Edwards clearly dialed in on McKenzie’s spotty standup game -- which has improved somewhat from its virtual non-existence on “The Ultimate Fighter” Season 12 -- picking spots, varying his right hands and kicks, and picking the Alaskan apart. That’s why Castillo is the perfect next foe for Edwards.
Ever-aggressive, Castillo is coming off a one-round blowout of Will Kerr in WEC. He’s a solid wrestler and probably would be able to take Edwards down, forcing him to defend a hostile ground-and-pound assault. Castillo isn’t afraid to let his heavy hands loose on the feet, either, and is naturally bigger than Yves.
At this point, neither Edwards nor Castillo is among the elite of the crowded lightweight division. With most of the top fighters booked for the upcoming months, this is a fan-friendly matchup that would ask questions of both. Can Yves hang with the new breed and powerful wrestler types? Can Castillo solve a veteran puzzle like Edwards? If either guy wants to move up in the division, they’ll have to answer “yes,” and this fight is a great way to find out.
Matt Mitrione vs. Patrick Barry
Both were impressive on Saturday, and since virtually every other UFC heavyweight seems to have his dance card booked, Mitrione-Barry makes sense on every level. Mitrone continued to show progress, as he displayed sharp striking and patience in dispatching of Tim Hague. Barry, meanwhile, showed off his trademark big kicks and explosive standup in a decision win against the uber-tough Joey Beltran.
At this point in their careers, Mitrione and Barry -- each an emerging commodity with upside -- will be vulnerable to overpowering wrestlers and more experienced fighters.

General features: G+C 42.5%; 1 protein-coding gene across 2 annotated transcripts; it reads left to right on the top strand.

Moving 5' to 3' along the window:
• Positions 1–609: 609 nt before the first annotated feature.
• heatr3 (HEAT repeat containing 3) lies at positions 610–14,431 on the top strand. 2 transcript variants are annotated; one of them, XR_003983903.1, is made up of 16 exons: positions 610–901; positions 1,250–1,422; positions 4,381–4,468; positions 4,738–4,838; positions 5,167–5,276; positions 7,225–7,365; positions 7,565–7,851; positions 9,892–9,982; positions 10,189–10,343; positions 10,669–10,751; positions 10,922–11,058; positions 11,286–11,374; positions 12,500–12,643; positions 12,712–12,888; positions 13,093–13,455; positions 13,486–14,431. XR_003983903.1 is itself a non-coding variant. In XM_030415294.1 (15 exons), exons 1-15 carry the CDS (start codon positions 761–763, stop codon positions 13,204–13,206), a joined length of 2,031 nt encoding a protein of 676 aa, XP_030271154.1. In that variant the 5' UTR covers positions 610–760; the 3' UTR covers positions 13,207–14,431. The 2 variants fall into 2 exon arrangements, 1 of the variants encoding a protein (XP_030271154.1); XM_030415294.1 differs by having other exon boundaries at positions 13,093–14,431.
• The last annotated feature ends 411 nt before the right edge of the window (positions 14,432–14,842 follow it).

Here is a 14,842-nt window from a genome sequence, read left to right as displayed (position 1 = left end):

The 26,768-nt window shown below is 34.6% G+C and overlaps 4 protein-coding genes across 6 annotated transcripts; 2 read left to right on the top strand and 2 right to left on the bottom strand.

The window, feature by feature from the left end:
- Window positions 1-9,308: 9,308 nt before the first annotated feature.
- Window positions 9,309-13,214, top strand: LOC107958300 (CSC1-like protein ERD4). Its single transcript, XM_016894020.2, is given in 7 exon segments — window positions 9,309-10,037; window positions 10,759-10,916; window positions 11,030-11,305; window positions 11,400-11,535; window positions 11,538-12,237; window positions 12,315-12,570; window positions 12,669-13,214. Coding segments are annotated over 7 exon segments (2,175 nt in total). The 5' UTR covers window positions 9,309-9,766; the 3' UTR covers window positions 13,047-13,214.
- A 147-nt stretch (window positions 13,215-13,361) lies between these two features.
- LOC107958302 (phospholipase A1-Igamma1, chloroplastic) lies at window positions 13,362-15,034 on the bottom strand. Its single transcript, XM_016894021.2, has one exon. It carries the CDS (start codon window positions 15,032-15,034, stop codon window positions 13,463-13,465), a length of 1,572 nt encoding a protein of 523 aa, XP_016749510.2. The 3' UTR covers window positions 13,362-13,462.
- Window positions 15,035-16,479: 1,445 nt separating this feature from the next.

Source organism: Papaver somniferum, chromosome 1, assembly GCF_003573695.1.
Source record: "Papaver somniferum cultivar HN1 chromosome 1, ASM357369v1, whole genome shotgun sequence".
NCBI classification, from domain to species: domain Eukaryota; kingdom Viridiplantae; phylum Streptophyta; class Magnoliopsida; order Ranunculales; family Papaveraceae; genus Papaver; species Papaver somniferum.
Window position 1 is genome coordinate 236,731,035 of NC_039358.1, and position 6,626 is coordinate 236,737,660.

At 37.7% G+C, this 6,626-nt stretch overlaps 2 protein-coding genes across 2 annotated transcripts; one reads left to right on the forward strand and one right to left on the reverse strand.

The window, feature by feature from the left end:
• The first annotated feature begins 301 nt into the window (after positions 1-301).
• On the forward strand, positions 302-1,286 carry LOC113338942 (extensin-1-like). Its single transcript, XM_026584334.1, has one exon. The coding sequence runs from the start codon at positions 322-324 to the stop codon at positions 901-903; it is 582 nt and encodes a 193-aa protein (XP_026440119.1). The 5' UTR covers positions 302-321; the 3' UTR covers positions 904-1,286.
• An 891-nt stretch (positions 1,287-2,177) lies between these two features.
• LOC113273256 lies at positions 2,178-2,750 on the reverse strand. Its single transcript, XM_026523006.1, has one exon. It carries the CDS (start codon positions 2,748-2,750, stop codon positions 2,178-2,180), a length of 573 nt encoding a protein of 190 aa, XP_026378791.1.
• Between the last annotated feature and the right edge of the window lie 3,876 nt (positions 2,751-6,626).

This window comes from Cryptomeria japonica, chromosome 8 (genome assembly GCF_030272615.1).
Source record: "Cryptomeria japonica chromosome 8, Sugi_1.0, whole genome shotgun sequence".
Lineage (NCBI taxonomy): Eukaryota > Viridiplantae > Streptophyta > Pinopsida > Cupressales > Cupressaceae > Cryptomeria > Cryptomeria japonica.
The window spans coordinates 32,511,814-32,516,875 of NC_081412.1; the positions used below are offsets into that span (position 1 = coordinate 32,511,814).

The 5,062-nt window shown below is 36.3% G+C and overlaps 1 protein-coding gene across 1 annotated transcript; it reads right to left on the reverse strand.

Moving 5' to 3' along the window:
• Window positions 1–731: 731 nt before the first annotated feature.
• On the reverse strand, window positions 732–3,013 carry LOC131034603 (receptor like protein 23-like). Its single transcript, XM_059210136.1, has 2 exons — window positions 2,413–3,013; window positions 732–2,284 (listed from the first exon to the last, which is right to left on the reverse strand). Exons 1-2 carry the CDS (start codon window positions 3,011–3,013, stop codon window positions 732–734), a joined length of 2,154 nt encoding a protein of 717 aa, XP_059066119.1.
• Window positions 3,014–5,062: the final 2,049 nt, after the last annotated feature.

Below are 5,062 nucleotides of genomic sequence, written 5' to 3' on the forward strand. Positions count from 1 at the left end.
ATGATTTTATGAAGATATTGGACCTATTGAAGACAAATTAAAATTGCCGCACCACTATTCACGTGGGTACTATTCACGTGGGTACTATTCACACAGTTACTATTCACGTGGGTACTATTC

Mitrione-Barry would be the kind of standup gala that guarantees placement on the televised portion of the card. Both are articulate and somewhat comedic, so the trash talk would be entertaining as well. It’s a can’t-miss matchup that would be a test of both men’s chins and hearts.
Matt Wiman vs. Waylon Lowe
These two lightweights are in similar spots: both picked up solid wins on Saturday night, and both are likely one win away from cracking the Top 20 in the UFC 155-pound division. That’s no small feat, since there are approximately 60 lightweights currently on the roster.
Wiman never looked better than he did in his dominating decision win over Cole Miller. “Handsome Matt” used wrestling and ground-and-pound to keep the tricky Miller constantly on the defensive. Lowe is an exceptionally good wrestler and would test Wiman in that regard.
Lowe has rebounded from a tough UFC debut, in which he was knocked out by Guillard with a brutal knee to the body. Since then, he’s put together a pair of decision wins, including his win against former Shooto champion Willamy “Chiquerim” Freire on Saturday’s undercard.
Wiman’s wrestling has improved considerably; Lowe’s power and takedown prowess would answer whether or not the rest of Wiman’s game has improved as much.